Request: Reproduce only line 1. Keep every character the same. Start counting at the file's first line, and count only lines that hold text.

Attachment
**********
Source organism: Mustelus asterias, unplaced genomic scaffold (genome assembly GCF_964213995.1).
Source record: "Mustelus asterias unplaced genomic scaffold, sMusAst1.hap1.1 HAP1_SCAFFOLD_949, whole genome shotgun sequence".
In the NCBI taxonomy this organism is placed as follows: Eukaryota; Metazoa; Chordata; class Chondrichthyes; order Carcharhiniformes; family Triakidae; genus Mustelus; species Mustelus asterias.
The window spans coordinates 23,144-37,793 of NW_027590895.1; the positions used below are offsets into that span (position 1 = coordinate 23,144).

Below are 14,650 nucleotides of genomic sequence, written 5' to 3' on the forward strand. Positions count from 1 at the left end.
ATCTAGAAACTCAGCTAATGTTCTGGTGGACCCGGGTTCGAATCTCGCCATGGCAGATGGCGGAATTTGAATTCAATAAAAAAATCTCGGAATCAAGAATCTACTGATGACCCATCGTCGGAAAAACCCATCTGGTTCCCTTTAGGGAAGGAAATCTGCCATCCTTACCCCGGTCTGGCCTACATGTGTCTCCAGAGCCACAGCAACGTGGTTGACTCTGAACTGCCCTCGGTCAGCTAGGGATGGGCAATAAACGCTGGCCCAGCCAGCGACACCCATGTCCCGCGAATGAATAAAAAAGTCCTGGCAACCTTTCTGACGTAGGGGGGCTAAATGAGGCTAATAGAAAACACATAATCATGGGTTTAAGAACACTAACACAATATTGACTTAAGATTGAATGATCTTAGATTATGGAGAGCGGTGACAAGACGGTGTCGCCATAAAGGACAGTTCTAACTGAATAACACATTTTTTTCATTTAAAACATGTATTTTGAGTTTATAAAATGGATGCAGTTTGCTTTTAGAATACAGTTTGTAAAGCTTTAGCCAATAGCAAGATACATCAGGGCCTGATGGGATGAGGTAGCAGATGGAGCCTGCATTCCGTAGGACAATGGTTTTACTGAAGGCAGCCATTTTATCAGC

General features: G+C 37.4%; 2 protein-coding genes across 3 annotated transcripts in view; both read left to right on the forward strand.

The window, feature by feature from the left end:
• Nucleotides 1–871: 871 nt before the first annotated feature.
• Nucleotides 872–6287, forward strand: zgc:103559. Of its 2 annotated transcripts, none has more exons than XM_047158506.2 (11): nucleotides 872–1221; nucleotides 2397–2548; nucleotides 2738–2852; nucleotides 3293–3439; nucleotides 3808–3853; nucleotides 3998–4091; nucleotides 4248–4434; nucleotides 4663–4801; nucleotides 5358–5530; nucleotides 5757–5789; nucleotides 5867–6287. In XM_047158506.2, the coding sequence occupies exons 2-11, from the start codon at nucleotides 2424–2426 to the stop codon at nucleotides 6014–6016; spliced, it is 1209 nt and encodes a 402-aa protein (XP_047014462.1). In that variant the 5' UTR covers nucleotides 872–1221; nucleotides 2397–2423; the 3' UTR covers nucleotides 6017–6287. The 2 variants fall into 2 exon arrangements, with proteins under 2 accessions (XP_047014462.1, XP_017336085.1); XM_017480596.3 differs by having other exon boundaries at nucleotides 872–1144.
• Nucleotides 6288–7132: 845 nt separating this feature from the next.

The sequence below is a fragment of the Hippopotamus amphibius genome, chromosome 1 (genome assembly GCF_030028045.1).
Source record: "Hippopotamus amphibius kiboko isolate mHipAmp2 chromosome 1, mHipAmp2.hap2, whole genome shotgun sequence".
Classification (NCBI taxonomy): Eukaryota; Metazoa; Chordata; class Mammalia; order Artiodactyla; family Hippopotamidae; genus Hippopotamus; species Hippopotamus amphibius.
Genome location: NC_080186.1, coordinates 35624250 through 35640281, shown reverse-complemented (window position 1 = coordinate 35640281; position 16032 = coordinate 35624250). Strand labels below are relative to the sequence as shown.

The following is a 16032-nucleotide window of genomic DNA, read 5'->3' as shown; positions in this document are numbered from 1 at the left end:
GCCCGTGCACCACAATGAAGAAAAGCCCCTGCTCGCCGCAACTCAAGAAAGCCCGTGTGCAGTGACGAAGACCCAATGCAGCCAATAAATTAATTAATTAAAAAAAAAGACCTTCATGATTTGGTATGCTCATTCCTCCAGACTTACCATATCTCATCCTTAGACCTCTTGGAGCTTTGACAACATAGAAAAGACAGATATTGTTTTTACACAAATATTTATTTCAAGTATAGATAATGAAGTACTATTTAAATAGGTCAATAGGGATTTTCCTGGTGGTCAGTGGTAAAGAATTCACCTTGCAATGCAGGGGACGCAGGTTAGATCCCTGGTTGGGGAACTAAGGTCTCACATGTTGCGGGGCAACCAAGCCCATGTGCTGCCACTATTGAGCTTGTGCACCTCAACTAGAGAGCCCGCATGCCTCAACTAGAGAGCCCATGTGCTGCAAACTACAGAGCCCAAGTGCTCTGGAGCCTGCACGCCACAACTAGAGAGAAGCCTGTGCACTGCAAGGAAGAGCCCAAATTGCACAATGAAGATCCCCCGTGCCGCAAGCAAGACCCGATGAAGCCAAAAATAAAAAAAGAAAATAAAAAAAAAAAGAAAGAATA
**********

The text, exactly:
Source organism: Mustelus asterias, unplaced genomic scaffold (genome assembly GCF_964213995.1).